- Fiona Godlee, editor, BMJ
Does non-coeliac gluten sensitivity exist? The author of this week’s Patient Journey has no doubt of it (doi:10.1136/bmj.e7982). After years of unexplained ill health, a chance conversation on an internet forum led him to try an exclusion diet. The results were dramatic, he says. “Within a week of excluding gluten and lactose from my diet, all my symptoms had dramatically improved in just the same way as when I previously starved myself.” Accidental rechallenge brought the symptoms back “within hours.”
Despite symptomatic relief he wanted a “proper diagnosis.” He saw Kamran Rostami, whose account of the condition accompanies the patient’s story. “Patients have negative immunoallergy tests to wheat and negative coeliac serology; normal endoscopy and biopsy; symptoms that can overlap with coeliac disease, irritable bowel syndrome, and wheat allergy.” Symptoms resolve on a gluten-free diet. Since there are no biomarkers, gluten sensitivity is the ultimate diagnosis of exclusion.
This, and the lack of a disease mechanism, may explain why not everyone is convinced. Luca Elli would like to see aspects of gluten sensitivity clarified before we start “treating” people for this new “disease” (doi:10.1136/bmj.e7360). He argues that although exclusion diets aim to improve patients’ quality of life, they also in themselves reduce quality of life, and we don’t know about possible complications. And what of the financial incentives for companies promoting gluten-free products? The worldwide market is now estimated to be worth up to $850m a month. Is gluten sensitivity different from irritable bowel syndrome, asks Elli, or is it simply a variant that benefits from a common therapeutic approach?
Imran Aziz and colleagues look to the published literature to resolve these uncertainties (doi:10.1136/bmj.e7907). Compared with coeliac disease, gluten sensitivity has been little researched, but a few randomised trials suggest that this is a real condition, affecting 6% of nearly 6000 people tested in a Maryland clinic. The worldwide shift to the Mediterranean diet may explain the rising prevalence, they say. A multicentre trial is currently recruiting people with gluten sensitivity for challenge with gluten or placebo. Meanwhile, these authors advise that patients in whom coeliac disease has been excluded through serology tests and duodenal biopsy should be told that their problem is a newly recognised clinical entity for which we do not yet fully understand the natural course or pathophysiology.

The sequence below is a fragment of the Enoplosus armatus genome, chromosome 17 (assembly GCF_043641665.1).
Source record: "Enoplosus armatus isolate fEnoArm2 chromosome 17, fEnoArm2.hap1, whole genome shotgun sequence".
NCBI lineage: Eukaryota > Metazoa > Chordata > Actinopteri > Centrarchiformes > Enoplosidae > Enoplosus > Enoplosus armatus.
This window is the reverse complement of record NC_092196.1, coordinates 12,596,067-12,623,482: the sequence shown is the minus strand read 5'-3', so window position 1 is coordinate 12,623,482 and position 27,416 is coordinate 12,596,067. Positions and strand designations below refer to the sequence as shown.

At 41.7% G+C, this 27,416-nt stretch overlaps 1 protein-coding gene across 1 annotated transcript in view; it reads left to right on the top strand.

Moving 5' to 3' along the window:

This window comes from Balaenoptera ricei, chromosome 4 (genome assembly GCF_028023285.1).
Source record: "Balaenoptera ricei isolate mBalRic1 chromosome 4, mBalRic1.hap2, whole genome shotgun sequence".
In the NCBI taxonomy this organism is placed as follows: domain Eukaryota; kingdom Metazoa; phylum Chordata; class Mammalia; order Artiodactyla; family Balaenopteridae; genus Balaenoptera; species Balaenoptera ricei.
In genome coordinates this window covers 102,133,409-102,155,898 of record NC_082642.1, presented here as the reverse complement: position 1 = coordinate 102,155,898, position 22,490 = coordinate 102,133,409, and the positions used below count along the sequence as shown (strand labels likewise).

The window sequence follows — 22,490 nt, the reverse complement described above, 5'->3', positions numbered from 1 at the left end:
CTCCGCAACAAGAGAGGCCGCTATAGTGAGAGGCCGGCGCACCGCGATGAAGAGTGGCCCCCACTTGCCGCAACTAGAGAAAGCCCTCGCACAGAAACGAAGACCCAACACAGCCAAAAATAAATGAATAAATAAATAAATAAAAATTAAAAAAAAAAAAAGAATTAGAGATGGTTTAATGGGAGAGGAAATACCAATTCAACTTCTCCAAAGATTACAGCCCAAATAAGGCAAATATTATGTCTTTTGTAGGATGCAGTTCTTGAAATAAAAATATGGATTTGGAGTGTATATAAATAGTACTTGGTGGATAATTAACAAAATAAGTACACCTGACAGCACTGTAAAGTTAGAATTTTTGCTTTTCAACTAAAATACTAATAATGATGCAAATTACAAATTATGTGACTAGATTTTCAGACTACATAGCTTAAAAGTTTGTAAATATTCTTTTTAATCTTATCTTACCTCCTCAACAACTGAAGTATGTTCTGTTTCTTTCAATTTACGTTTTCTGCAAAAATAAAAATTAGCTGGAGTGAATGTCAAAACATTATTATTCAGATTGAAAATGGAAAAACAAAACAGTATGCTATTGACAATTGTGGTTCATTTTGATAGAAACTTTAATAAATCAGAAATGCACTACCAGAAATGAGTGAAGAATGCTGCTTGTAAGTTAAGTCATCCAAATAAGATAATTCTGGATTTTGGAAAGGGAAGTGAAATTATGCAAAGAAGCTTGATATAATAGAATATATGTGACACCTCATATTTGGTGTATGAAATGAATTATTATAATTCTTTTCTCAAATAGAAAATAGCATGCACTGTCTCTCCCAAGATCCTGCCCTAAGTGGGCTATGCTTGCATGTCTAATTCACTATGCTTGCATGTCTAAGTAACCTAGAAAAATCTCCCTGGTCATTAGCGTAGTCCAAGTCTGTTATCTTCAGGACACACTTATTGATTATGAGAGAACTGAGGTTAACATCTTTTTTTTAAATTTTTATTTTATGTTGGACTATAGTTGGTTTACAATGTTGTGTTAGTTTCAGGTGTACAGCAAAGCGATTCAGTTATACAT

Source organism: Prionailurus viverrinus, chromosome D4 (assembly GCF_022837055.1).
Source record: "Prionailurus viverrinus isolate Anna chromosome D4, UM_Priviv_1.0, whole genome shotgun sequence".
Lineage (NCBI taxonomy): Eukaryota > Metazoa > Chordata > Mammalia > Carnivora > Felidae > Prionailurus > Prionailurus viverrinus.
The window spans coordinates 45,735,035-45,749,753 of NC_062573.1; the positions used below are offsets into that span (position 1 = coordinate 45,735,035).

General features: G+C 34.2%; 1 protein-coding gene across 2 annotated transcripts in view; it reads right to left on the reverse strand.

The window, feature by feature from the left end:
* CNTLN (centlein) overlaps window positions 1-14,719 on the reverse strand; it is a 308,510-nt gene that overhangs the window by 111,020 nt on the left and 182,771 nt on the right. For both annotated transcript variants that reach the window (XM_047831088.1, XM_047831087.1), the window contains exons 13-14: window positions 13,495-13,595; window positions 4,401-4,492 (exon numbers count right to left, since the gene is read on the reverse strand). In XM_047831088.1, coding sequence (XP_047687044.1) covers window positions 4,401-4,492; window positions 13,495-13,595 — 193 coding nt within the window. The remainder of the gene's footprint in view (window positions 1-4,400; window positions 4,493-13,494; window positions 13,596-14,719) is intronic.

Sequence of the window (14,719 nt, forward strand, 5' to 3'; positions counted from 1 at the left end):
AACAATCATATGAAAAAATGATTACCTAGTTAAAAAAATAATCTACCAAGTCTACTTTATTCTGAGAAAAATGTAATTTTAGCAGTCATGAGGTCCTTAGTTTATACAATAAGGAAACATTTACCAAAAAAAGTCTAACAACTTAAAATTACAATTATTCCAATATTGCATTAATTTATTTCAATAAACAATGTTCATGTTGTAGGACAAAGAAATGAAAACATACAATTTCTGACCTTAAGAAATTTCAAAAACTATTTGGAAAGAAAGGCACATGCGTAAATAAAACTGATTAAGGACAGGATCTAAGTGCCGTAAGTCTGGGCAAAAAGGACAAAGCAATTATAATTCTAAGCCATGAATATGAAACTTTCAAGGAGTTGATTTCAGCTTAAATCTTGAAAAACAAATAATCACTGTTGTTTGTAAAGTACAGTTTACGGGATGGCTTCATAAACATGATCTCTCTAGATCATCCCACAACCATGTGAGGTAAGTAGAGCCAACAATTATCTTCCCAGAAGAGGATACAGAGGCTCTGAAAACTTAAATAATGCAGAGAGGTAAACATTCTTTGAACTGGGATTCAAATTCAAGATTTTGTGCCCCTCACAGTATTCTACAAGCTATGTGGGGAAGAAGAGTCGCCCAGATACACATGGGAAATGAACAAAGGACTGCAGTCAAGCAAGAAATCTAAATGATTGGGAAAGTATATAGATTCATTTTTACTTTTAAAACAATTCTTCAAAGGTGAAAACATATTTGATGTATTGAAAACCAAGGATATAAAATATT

This advice will contribute further to the rising number of people being tested for coeliac disease. In a letter published this week, David Unsworth and colleagues report on the “explosion of requests” for serological testing since 2007, particularly from primary care (doi:10.1136/bmj.e8120). NICE guidance in 2009 did little to check the rise, they say. And as the number of people being tested has risen, the proportion of those in whom coeliac disease is confirmed has fallen to just over 1%, no better than would be achieved by random screening. They call for more targeted testing, limited to groups in whom detection rates are highest: children with failure to thrive, family history, or type 1 diabetes, and adults attending diabetes and gastroenterology clinics. This makes sense, except that detection rates are not the only way to judge the value of a test. As our Patient Journey shows, a negative test result can be just as valuable to the patient.
Cite this as: BMJ 2012;345:e8450